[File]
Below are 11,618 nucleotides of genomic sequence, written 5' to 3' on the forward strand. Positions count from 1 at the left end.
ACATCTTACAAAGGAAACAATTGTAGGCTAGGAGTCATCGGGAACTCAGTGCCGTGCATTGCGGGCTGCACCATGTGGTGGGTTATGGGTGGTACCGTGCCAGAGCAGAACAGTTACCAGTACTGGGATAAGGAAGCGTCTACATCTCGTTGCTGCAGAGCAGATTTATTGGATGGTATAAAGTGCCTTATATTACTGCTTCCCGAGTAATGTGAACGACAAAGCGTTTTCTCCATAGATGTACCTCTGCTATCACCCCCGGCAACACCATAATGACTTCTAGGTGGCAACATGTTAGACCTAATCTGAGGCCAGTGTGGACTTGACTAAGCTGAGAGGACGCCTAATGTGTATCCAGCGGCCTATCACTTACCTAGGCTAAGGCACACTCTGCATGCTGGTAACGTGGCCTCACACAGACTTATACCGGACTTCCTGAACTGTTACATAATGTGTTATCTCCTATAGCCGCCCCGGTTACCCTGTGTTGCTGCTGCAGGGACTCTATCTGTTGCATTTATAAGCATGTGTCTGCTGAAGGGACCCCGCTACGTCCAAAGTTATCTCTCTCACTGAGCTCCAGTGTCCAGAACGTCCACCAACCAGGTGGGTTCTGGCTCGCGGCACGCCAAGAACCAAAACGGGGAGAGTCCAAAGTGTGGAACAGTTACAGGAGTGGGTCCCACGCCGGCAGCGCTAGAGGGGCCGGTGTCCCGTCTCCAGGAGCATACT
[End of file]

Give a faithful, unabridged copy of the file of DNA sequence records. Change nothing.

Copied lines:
Below are 11,618 nucleotides of genomic sequence, written 5' to 3' on the forward strand. Positions count from 1 at the left end.
ACATCTTACAAAGGAAACAATTGTAGGCTAGGAGTCATCGGGAACTCAGTGCCGTGCATTGCGGGCTGCACCATGTGGTGGGTTATGGGTGGTACCGTGCCAGAGCAGAACAGTTACCAGTACTGGGATAAGGAAGCGTCTACATCTCGTTGCTGCAGAGCAGATTTATTGGATGGTATAAAGTGCCTTATATTACTGCTTCCCGAGTAATGTGAACGACAAAGCGTTTTCTCCATAGATGTACCTCTGCTATCACCCCCGGCAACACCATAATGACTTCTAGGTGGCAACATGTTAGACCTAATCTGAGGCCAGTGTGGACTTGACTAAGCTGAGAGGACGCCTAATGTGTATCCAGCGGCCTATCACTTACCTAGGCTAAGGCACACTCTGCATGCTGGTAACGTGGCCTCACACAGACTTATACCGGACTTCCTGAACTGTTACATAATGTGTTATCTCCTATAGCCGCCCCGGTTACCCTGTGTTGCTGCTGCAGGGACTCTATCTGTTGCATTTATAAGCATGTGTCTGCTGAAGGGACCCCGCTACGTCCAAAGTTATCTCTCTCACTGAGCTCCAGTGTCCAGAACGTCCACCAACCAGGTGGGTTCTGGCTCGCGGCACGCCAAGAACCAAAACGGGGAGAGTCCAAAGTGTGGAACAGTTACAGGAGTGGGTCCCACGCCGGCAGCGCTAGAGGGGCCGGTGTCCCGTCTCCAGGAGCATACT